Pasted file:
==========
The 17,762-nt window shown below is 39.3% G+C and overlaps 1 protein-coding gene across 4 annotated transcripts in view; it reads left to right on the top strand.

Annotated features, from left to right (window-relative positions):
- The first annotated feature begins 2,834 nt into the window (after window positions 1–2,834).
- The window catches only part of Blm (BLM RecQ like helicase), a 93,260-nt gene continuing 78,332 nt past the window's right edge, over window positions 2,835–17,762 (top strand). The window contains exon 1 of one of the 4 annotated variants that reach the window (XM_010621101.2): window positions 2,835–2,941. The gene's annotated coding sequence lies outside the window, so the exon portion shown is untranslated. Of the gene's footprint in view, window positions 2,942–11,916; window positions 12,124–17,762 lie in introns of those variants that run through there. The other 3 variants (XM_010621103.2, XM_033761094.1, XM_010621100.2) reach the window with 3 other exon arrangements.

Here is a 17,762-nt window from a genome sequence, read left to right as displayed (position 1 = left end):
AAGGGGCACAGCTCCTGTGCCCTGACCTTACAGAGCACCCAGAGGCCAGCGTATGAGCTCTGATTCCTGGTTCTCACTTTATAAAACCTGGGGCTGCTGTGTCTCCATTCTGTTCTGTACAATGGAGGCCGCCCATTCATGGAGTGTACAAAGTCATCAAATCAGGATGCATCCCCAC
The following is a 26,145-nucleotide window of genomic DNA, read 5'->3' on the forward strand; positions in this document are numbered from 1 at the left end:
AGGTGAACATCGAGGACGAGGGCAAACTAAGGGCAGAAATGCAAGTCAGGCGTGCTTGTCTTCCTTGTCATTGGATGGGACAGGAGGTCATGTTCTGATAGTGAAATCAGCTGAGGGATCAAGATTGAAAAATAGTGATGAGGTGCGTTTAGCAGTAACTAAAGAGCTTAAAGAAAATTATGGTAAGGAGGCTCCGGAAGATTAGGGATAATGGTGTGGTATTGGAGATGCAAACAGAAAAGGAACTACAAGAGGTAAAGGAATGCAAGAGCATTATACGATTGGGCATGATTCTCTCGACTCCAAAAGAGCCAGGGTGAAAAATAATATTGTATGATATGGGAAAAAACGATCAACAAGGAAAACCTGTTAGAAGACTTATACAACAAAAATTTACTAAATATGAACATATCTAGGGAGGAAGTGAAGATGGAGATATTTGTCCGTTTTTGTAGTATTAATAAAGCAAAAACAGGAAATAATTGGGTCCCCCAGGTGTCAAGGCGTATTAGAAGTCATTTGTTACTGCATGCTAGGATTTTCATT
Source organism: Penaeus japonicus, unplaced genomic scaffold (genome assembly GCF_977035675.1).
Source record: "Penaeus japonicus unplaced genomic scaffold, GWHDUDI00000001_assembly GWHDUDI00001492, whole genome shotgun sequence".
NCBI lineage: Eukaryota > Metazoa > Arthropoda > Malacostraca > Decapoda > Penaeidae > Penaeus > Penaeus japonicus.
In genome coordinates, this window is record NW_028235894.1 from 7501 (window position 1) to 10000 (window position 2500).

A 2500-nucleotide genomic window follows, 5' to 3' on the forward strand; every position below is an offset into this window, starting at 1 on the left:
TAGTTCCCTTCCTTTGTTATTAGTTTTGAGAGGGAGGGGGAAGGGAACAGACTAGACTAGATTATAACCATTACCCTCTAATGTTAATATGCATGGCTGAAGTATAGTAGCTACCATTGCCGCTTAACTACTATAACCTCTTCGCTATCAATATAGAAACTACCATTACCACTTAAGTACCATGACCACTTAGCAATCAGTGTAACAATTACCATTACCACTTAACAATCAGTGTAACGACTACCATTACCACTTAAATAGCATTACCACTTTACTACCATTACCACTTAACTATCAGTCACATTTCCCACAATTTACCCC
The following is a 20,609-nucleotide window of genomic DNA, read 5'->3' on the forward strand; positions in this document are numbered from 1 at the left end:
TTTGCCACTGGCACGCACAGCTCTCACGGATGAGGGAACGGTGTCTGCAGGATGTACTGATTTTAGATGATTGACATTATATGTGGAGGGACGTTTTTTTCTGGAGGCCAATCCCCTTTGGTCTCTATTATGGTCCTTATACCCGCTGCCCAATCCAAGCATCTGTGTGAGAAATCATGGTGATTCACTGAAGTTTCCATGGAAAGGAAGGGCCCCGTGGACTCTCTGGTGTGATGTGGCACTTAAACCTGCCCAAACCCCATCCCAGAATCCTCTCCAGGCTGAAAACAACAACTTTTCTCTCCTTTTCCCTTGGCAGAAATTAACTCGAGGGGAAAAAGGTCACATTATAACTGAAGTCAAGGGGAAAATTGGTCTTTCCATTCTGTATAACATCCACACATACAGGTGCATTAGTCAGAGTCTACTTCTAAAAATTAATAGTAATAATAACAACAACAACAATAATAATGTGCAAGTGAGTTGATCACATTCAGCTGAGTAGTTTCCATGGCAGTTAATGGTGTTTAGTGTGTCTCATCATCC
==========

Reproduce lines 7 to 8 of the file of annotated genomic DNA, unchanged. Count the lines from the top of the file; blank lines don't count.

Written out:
The following is a 26,145-nucleotide window of genomic DNA, read 5'->3' on the forward strand; positions in this document are numbered from 1 at the left end:
AGGTGAACATCGAGGACGAGGGCAAACTAAGGGCAGAAATGCAAGTCAGGCGTGCTTGTCTTCCTTGTCATTGGATGGGACAGGAGGTCATGTTCTGATAGTGAAATCAGCTGAGGGATCAAGATTGAAAAATAGTGATGAGGTGCGTTTAGCAGTAACTAAAGAGCTTAAAGAAAATTATGGTAAGGAGGCTCCGGAAGATTAGGGATAATGGTGTGGTATTGGAGATGCAAACAGAAAAGGAACTACAAGAGGTAAAGGAATGCAAGAGCATTATACGATTGGGCATGATTCTCTCGACTCCAAAAGAGCCAGGGTGAAAAATAATATTGTATGATATGGGAAAAAACGATCAACAAGGAAAACCTGTTAGAAGACTTATACAACAAAAATTTACTAAATATGAACATATCTAGGGAGGAAGTGAAGATGGAGATATTTGTCCGTTTTTGTAGTATTAATAAAGCAAAAACAGGAAATAATTGGGTCCCCCAGGTGTCAAGGCGTATTAGAAGTCATTTGTTACTGCATGCTAGGATTTTCATT